Will this book change Australia’s public perception of teachers? No – because those who should read it, won’t.  Will it stop the politicians and power-brokers constantly meddling in what teachers should teach? No – because they are too bound up in their own “success” that is dependent on being seen to be fixing things (even when they aren’t broken) and teachers are such easy targets that anything that humanises them is off-limits. So, apart from coming to terms with her own situation, what will Gabbie achieve from this?  I believe it will be something more important – because teachers will read it, recognise themselves,  remember that inner drive that compelled them to teach, review what they do, realise that people are more important than paperwork,  renew their passion and revitalise themselves so they get back to the core of teaching – relationships! 

And that can only be good for the kids in our care.  

When I review children’s books I look for those in which children can see themselves and understand that they, their issues and problems are not unique – they are shared by many others and so they can gain comfort from not being alone, from not being the ‘freak’ they often perceive themselves to be. Teacher is such a mirror.  With many students starting this new term with an unfamiliar face in front of them because yet another teacher has moved on this is a book that needs to be shared widely and discussed in staff meetings.  With long-term tenure in politics so fragile, it is unlikely we are going to extract the meddling fingers of the politicians from our profession – fiddling with education and blaming teachers is a crowd-pleaser – so we need to sit down with our colleagues, have the courage to speak openly, share the issues impacting us and work out strategies that can support each of us now and into the future.  We need to create a collaborative culture that allows for the sharing of problems knowing that there will be support and understanding, not condemnation and a feeling of failure as reality meets ideality, particularly for those less-experienced. Each child belongs to all of us.   “No man is an island…”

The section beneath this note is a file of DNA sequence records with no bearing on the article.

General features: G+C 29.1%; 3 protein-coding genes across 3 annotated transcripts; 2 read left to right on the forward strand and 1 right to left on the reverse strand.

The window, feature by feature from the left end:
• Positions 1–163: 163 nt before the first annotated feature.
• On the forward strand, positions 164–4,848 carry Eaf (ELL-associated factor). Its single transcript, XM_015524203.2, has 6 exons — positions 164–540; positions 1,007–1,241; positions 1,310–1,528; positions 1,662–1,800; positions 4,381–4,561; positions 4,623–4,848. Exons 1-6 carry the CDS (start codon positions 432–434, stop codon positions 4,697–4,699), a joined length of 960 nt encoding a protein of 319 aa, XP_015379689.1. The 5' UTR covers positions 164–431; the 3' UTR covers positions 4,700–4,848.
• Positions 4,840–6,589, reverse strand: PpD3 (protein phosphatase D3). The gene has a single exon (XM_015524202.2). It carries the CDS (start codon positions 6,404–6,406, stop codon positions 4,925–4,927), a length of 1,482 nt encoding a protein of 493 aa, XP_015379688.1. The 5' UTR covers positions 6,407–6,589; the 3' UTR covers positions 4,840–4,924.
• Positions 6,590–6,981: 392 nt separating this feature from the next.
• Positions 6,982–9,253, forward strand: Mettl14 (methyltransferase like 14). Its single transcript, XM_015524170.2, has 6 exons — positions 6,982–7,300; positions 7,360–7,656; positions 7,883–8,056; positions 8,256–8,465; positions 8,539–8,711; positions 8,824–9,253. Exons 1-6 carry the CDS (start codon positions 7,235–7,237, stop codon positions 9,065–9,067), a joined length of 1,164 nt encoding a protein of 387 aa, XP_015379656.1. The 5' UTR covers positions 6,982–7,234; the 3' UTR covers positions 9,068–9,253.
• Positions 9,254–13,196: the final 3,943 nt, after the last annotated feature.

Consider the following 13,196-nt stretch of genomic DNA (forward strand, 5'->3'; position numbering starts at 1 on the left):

Reviewers get to keep the books they review, but instead of this one sitting on my shelf, I’m sending it off to a colleague with instructions for her to pass it on and for it to be passed on and on and on until it falls apart from being read by teachers who are feeling swamped by the system and need a reminder of the personal rather than the public, of the individual rather than the crowd, and the  people they have touched rather than the paperwork which has piled up, of the fact that they are the nurturers of the future rather than the fiction that they are the failures of society. As deputy principal I know she will use it as a catalyst for reflection and discussion in her school and knowing her principal, they will work together to make it a force for improvement.